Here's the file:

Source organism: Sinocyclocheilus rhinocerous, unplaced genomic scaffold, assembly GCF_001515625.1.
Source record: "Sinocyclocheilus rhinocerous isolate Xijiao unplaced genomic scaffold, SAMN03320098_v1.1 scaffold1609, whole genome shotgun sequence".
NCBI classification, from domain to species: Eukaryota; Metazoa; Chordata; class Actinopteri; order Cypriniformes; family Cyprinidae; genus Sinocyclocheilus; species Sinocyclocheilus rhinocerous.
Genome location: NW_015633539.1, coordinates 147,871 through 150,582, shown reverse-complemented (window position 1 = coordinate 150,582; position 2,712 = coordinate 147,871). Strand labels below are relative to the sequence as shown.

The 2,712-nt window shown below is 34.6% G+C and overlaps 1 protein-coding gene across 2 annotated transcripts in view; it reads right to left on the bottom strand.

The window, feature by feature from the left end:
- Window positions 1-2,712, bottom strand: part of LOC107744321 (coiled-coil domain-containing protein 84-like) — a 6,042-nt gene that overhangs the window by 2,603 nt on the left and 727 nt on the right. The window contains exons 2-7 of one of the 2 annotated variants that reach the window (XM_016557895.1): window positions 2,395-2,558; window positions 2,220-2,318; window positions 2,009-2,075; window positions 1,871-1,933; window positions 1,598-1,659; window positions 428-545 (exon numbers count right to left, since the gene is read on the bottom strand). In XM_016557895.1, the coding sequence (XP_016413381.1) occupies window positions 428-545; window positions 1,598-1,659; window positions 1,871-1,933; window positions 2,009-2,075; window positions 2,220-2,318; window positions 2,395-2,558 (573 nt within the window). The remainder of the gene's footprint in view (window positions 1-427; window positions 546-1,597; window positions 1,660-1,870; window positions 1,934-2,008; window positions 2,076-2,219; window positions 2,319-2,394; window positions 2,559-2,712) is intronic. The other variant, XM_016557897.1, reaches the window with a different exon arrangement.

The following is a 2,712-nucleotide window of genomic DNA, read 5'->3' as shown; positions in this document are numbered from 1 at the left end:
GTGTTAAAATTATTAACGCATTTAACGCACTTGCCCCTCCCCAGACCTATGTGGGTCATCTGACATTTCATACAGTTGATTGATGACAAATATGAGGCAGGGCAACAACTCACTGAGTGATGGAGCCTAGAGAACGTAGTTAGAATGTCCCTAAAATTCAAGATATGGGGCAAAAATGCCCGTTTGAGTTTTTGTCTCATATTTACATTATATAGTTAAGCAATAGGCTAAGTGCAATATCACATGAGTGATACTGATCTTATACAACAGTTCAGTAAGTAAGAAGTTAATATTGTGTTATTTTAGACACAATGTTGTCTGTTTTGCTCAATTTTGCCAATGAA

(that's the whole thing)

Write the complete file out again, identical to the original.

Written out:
Source organism: Sinocyclocheilus rhinocerous, unplaced genomic scaffold, assembly GCF_001515625.1.
Source record: "Sinocyclocheilus rhinocerous isolate Xijiao unplaced genomic scaffold, SAMN03320098_v1.1 scaffold1609, whole genome shotgun sequence".
NCBI classification, from domain to species: Eukaryota; Metazoa; Chordata; class Actinopteri; order Cypriniformes; family Cyprinidae; genus Sinocyclocheilus; species Sinocyclocheilus rhinocerous.
Genome location: NW_015633539.1, coordinates 147,871 through 150,582, shown reverse-complemented (window position 1 = coordinate 150,582; position 2,712 = coordinate 147,871). Strand labels below are relative to the sequence as shown.

The 2,712-nt window shown below is 34.6% G+C and overlaps 1 protein-coding gene across 2 annotated transcripts in view; it reads right to left on the bottom strand.

The window, feature by feature from the left end:
- Window positions 1-2,712, bottom strand: part of LOC107744321 (coiled-coil domain-containing protein 84-like) — a 6,042-nt gene that overhangs the window by 2,603 nt on the left and 727 nt on the right. The window contains exons 2-7 of one of the 2 annotated variants that reach the window (XM_016557895.1): window positions 2,395-2,558; window positions 2,220-2,318; window positions 2,009-2,075; window positions 1,871-1,933; window positions 1,598-1,659; window positions 428-545 (exon numbers count right to left, since the gene is read on the bottom strand). In XM_016557895.1, the coding sequence (XP_016413381.1) occupies window positions 428-545; window positions 1,598-1,659; window positions 1,871-1,933; window positions 2,009-2,075; window positions 2,220-2,318; window positions 2,395-2,558 (573 nt within the window). The remainder of the gene's footprint in view (window positions 1-427; window positions 546-1,597; window positions 1,660-1,870; window positions 1,934-2,008; window positions 2,076-2,219; window positions 2,319-2,394; window positions 2,559-2,712) is intronic. The other variant, XM_016557897.1, reaches the window with a different exon arrangement.

The following is a 2,712-nucleotide window of genomic DNA, read 5'->3' as shown; positions in this document are numbered from 1 at the left end:
GTGTTAAAATTATTAACGCATTTAACGCACTTGCCCCTCCCCAGACCTATGTGGGTCATCTGACATTTCATACAGTTGATTGATGACAAATATGAGGCAGGGCAACAACTCACTGAGTGATGGAGCCTAGAGAACGTAGTTAGAATGTCCCTAAAATTCAAGATATGGGGCAAAAATGCCCGTTTGAGTTTTTGTCTCATATTTACATTATATAGTTAAGCAATAGGCTAAGTGCAATATCACATGAGTGATACTGATCTTATACAACAGTTCAGTAAGTAAGAAGTTAATATTGTGTTATTTTAGACACAATGTTGTCTGTTTTGCTCAATTTTGCCAATGAA